SN.22.1. Nakulapitusutta ("Nakula’s Father")

Saṁyutta Nikāya ("The Linked Discourses")

So I have heard. At one time the Buddha was staying in the land of the Bhaggas on Crocodile Hill, in the deer park at Bhesakaḷā’s Wood.

Then the householder Nakula’s father went up to the Buddha, bowed, sat down to one side, and said to the Buddha:

“Sir, I’m an old man, elderly and senior. I’m advanced in years and have reached the final stage of life. My body is ailing and I’m constantly unwell. I hardly ever get to see the esteemed mendicants. May the Buddha please advise me and instruct me. It will be for my lasting welfare and happiness.”

“That’s so true, householder! That’s so true, householder! For this body is ailing, trapped in its shell. If anyone dragging around this body claimed to be healthy even for a minute, what’s that but foolishness?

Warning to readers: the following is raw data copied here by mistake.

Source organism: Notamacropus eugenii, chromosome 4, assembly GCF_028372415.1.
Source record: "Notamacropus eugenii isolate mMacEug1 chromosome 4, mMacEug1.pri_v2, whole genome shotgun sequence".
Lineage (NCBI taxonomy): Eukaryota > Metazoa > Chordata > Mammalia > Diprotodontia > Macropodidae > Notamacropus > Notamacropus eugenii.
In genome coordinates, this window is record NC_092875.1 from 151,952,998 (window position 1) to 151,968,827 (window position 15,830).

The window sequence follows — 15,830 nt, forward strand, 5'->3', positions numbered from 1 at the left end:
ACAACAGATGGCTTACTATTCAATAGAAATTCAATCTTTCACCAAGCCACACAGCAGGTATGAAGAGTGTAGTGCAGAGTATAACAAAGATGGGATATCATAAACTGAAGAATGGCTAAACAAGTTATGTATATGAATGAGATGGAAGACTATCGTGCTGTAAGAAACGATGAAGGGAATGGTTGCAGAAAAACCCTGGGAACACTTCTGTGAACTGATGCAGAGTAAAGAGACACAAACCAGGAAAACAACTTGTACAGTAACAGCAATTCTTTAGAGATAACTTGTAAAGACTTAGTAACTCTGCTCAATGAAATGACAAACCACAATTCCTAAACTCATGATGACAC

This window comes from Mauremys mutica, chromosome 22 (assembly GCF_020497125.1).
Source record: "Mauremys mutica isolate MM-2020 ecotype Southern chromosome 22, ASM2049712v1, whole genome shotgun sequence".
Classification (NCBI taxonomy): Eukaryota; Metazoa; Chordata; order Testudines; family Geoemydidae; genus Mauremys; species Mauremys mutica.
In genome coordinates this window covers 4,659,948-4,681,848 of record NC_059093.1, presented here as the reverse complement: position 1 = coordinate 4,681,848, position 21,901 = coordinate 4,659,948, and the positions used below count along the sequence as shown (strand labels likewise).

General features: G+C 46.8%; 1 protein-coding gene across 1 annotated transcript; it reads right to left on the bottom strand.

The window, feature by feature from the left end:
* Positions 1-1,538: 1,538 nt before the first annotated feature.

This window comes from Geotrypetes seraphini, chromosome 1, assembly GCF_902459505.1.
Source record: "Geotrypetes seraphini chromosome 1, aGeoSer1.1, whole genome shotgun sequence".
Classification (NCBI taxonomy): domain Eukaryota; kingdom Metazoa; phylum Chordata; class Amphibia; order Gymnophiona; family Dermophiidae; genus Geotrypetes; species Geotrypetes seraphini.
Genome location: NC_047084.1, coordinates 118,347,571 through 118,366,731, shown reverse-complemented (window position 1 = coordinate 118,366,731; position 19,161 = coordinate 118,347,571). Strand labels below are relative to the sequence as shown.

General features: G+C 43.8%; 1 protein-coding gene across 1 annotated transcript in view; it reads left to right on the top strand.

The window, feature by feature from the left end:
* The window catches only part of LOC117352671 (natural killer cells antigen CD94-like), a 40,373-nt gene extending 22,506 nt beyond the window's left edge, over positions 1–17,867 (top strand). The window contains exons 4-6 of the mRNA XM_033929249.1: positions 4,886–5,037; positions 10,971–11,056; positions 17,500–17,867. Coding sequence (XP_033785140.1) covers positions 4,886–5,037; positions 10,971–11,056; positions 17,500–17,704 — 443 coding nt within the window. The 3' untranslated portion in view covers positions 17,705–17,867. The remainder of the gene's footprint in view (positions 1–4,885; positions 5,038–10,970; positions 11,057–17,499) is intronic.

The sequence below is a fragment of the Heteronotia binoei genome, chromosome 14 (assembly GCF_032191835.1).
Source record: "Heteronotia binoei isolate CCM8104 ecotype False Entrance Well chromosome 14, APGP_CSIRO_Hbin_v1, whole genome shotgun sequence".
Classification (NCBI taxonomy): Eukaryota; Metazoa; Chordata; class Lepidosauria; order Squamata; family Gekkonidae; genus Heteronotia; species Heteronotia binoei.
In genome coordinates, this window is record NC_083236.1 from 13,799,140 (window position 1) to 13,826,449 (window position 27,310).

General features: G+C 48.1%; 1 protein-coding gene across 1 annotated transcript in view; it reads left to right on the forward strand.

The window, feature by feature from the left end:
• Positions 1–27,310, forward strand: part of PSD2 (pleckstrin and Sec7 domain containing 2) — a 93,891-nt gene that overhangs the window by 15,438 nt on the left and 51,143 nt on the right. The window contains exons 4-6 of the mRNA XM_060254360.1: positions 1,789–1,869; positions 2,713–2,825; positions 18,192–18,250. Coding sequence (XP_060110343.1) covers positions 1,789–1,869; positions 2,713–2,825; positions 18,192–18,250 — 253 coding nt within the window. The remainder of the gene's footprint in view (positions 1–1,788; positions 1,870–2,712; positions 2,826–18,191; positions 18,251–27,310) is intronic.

So you should train like this: ‘Though my body is ailing, my mind will be healthy.’ That’s how you should train.”

And then the householder Nakula’s father approved and agreed with what the Buddha said. He got up from his seat, bowed, and respectfully circled the Buddha, keeping him on his right. Then he went up to Venerable Sāriputta, bowed, and sat down to one side. Sāriputta said to him:

“Householder, your faculties are so very clear, and your complexion is pure and bright. Did you get to hear a Dhamma talk in the Buddha’s presence today?”

“What else, sir, could it possibly be? Just now the Buddha anointed me with the deathless ambrosia of a Dhamma talk.”

“But what kind of ambrosial Dhamma talk has the Buddha anointed you with?”

So Nakula’s father told Sāriputta all that had happened, and said,

   “That’s the ambrosial Dhamma talk that the Buddha anointed me with.” 

“But didn’t you feel the need to ask the Buddha the further question: ‘Sir, how do you define someone ailing in body and ailing in mind, and someone ailing in body and healthy in mind’?”